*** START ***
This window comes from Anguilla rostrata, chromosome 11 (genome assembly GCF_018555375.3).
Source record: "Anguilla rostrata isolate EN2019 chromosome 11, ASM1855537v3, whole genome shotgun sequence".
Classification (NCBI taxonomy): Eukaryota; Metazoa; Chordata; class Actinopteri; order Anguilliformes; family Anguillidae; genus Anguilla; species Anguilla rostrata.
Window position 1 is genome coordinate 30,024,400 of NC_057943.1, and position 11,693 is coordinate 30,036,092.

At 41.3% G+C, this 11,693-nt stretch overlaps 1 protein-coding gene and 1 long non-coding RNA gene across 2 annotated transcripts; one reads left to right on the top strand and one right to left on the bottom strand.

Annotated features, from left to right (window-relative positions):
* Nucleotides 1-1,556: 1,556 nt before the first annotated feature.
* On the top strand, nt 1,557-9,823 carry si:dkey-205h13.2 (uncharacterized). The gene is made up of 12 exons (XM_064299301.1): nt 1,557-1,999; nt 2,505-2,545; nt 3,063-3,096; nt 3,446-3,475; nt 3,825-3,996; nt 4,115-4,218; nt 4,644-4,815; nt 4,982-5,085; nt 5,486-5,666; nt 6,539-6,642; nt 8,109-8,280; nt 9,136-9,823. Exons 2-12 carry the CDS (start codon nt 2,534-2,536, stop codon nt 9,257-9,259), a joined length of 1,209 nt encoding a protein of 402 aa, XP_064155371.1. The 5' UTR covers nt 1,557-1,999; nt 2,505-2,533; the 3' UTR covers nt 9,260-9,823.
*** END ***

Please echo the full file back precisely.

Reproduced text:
This window comes from Anguilla rostrata, chromosome 11 (genome assembly GCF_018555375.3).
Source record: "Anguilla rostrata isolate EN2019 chromosome 11, ASM1855537v3, whole genome shotgun sequence".
Classification (NCBI taxonomy): Eukaryota; Metazoa; Chordata; class Actinopteri; order Anguilliformes; family Anguillidae; genus Anguilla; species Anguilla rostrata.
Window position 1 is genome coordinate 30,024,400 of NC_057943.1, and position 11,693 is coordinate 30,036,092.

At 41.3% G+C, this 11,693-nt stretch overlaps 1 protein-coding gene and 1 long non-coding RNA gene across 2 annotated transcripts; one reads left to right on the top strand and one right to left on the bottom strand.

Annotated features, from left to right (window-relative positions):
* Nucleotides 1-1,556: 1,556 nt before the first annotated feature.
* On the top strand, nt 1,557-9,823 carry si:dkey-205h13.2 (uncharacterized). The gene is made up of 12 exons (XM_064299301.1): nt 1,557-1,999; nt 2,505-2,545; nt 3,063-3,096; nt 3,446-3,475; nt 3,825-3,996; nt 4,115-4,218; nt 4,644-4,815; nt 4,982-5,085; nt 5,486-5,666; nt 6,539-6,642; nt 8,109-8,280; nt 9,136-9,823. Exons 2-12 carry the CDS (start codon nt 2,534-2,536, stop codon nt 9,257-9,259), a joined length of 1,209 nt encoding a protein of 402 aa, XP_064155371.1. The 5' UTR covers nt 1,557-1,999; nt 2,505-2,533; the 3' UTR covers nt 9,260-9,823.